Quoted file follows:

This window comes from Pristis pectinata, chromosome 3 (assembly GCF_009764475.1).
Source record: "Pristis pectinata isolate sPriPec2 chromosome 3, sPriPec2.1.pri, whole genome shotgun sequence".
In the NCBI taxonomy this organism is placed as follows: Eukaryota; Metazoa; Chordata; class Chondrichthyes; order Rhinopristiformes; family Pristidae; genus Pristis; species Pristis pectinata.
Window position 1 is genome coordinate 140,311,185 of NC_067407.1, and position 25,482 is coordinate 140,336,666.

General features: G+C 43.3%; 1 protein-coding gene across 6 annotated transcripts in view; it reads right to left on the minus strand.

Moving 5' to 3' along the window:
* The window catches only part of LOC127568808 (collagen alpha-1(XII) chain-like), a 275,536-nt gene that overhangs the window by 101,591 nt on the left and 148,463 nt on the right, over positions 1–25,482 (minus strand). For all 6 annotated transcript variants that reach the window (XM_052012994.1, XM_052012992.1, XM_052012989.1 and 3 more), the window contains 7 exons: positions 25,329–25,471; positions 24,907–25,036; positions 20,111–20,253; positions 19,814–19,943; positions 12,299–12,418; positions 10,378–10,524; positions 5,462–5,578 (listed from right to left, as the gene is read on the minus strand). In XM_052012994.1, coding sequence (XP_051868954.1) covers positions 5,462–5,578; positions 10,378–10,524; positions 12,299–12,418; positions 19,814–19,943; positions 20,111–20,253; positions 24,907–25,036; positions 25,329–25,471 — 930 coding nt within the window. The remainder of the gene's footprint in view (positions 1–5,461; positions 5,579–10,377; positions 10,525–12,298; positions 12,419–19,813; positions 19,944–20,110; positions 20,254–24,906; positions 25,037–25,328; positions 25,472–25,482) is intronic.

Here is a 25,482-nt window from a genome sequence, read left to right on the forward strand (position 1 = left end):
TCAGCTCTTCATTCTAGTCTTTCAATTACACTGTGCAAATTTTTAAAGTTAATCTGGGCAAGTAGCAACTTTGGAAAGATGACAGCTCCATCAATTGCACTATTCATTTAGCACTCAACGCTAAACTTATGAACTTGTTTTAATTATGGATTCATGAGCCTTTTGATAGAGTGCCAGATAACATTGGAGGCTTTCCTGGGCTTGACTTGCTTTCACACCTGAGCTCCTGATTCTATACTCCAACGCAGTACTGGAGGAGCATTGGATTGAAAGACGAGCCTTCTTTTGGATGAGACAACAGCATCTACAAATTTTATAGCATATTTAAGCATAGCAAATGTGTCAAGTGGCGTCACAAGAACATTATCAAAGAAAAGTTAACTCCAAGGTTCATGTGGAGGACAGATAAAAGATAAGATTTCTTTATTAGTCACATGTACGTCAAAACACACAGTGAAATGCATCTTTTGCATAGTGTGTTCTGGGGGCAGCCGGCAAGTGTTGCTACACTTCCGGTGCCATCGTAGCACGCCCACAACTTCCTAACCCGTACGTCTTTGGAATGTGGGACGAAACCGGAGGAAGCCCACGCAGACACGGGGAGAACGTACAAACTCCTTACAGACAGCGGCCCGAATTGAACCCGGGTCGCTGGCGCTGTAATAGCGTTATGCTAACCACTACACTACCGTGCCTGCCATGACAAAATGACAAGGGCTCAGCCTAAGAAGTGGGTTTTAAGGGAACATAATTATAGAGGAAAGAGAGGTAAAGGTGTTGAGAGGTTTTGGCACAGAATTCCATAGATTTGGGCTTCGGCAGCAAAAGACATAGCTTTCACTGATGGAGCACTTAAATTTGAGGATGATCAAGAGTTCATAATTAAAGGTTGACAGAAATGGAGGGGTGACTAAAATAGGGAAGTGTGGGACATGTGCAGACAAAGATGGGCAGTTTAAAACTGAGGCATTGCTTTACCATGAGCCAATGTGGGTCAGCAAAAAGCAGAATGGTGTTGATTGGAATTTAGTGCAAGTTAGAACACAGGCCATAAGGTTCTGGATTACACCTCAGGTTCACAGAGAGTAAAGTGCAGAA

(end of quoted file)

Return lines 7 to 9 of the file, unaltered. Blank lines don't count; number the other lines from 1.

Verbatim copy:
* The window catches only part of LOC127568808 (collagen alpha-1(XII) chain-like), a 275,536-nt gene that overhangs the window by 101,591 nt on the left and 148,463 nt on the right, over positions 1–25,482 (minus strand). For all 6 annotated transcript variants that reach the window (XM_052012994.1, XM_052012992.1, XM_052012989.1 and 3 more), the window contains 7 exons: positions 25,329–25,471; positions 24,907–25,036; positions 20,111–20,253; positions 19,814–19,943; positions 12,299–12,418; positions 10,378–10,524; positions 5,462–5,578 (listed from right to left, as the gene is read on the minus strand). In XM_052012994.1, coding sequence (XP_051868954.1) covers positions 5,462–5,578; positions 10,378–10,524; positions 12,299–12,418; positions 19,814–19,943; positions 20,111–20,253; positions 24,907–25,036; positions 25,329–25,471 — 930 coding nt within the window. The remainder of the gene's footprint in view (positions 1–5,461; positions 5,579–10,377; positions 10,525–12,298; positions 12,419–19,813; positions 19,944–20,110; positions 20,254–24,906; positions 25,037–25,328; positions 25,472–25,482) is intronic.

Here is a 25,482-nt window from a genome sequence, read left to right on the forward strand (position 1 = left end):
TCAGCTCTTCATTCTAGTCTTTCAATTACACTGTGCAAATTTTTAAAGTTAATCTGGGCAAGTAGCAACTTTGGAAAGATGACAGCTCCATCAATTGCACTATTCATTTAGCACTCAACGCTAAACTTATGAACTTGTTTTAATTATGGATTCATGAGCCTTTTGATAGAGTGCCAGATAACATTGGAGGCTTTCCTGGGCTTGACTTGCTTTCACACCTGAGCTCCTGATTCTATACTCCAACGCAGTACTGGAGGAGCATTGGATTGAAAGACGAGCCTTCTTTTGGATGAGACAACAGCATCTACAAATTTTATAGCATATTTAAGCATAGCAAATGTGTCAAGTGGCGTCACAAGAACATTATCAAAGAAAAGTTAACTCCAAGGTTCATGTGGAGGACAGATAAAAGATAAGATTTCTTTATTAGTCACATGTACGTCAAAACACACAGTGAAATGCATCTTTTGCATAGTGTGTTCTGGGGGCAGCCGGCAAGTGTTGCTACACTTCCGGTGCCATCGTAGCACGCCCACAACTTCCTAACCCGTACGTCTTTGGAATGTGGGACGAAACCGGAGGAAGCCCACGCAGACACGGGGAGAACGTACAAACTCCTTACAGACAGCGGCCCGAATTGAACCCGGGTCGCTGGCGCTGTAATAGCGTTATGCTAACCACTACACTACCGTGCCTGCCATGACAAAATGACAAGGGCTCAGCCTAAGAAGTGGGTTTTAAGGGAACATAATTATAGAGGAAAGAGAGGTAAAGGTGTTGAGAGGTTTTGGCACAGAATTCCATAGATTTGGGCTTCGGCAGCAAAAGACATAGCTTTCACTGATGGAGCACTTAAATTTGAGGATGATCAAGAGTTCATAATTAAAGGTTGACAGAAATGGAGGGGTGACTAAAATAGGGAAGTGTGGGACATGTGCAGACAAAGATGGGCAGTTTAAAACTGAGGCATTGCTTTACCATGAGCCAATGTGGGTCAGCAAAAAGCAGAATGGTGTTGATTGGAATTTAGTGCAAGTTAGAACACAGGCCATAAGGTTCTGGATTACACCTCAGGTTCACAGAGAGTAAAGTGCAGAA